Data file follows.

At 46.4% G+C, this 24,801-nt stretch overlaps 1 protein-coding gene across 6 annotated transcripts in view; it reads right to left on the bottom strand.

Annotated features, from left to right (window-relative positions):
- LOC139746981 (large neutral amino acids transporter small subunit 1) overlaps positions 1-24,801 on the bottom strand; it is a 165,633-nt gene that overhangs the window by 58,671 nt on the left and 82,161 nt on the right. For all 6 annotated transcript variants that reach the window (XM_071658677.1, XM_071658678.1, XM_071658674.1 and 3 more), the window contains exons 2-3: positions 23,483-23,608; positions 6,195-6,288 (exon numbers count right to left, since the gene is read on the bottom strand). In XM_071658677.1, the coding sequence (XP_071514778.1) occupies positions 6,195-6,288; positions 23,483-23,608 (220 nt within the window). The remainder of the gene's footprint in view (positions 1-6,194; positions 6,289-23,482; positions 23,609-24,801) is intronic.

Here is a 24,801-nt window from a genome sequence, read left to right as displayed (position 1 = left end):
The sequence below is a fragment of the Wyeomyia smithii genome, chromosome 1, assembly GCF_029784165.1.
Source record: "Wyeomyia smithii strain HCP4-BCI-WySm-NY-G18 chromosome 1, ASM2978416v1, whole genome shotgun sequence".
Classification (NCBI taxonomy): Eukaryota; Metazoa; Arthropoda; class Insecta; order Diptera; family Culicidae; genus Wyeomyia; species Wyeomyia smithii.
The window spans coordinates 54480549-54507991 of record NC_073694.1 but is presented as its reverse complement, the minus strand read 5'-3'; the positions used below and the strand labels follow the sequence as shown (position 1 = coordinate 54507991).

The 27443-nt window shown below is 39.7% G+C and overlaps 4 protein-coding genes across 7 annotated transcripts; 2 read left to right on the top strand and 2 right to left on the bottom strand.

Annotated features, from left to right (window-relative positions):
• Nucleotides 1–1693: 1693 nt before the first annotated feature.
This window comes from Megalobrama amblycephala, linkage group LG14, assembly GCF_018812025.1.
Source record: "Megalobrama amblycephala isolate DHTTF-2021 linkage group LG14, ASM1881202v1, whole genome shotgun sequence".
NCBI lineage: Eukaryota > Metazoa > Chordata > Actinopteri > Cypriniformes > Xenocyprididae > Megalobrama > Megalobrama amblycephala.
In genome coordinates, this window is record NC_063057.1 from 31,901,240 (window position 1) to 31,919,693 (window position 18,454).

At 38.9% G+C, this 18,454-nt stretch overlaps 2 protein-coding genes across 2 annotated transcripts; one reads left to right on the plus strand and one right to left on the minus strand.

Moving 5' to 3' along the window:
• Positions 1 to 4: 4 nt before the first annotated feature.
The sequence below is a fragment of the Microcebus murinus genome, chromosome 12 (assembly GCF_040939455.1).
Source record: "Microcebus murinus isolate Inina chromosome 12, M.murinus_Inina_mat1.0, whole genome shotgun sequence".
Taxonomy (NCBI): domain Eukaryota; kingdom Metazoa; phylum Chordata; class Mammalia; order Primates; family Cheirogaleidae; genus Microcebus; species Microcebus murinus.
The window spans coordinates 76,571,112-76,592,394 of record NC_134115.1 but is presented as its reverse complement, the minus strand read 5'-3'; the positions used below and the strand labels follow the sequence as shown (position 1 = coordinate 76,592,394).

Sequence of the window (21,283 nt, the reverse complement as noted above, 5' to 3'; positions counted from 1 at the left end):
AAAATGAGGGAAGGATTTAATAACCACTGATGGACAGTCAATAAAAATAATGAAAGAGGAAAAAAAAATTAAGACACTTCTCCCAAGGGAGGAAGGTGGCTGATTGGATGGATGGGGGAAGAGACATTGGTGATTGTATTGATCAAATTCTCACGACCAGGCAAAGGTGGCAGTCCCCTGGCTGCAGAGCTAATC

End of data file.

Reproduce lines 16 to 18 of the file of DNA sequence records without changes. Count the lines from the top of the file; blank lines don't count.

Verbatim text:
At 38.9% G+C, this 18,454-nt stretch overlaps 2 protein-coding genes across 2 annotated transcripts; one reads left to right on the plus strand and one right to left on the minus strand.

Moving 5' to 3' along the window:
• Positions 1 to 4: 4 nt before the first annotated feature.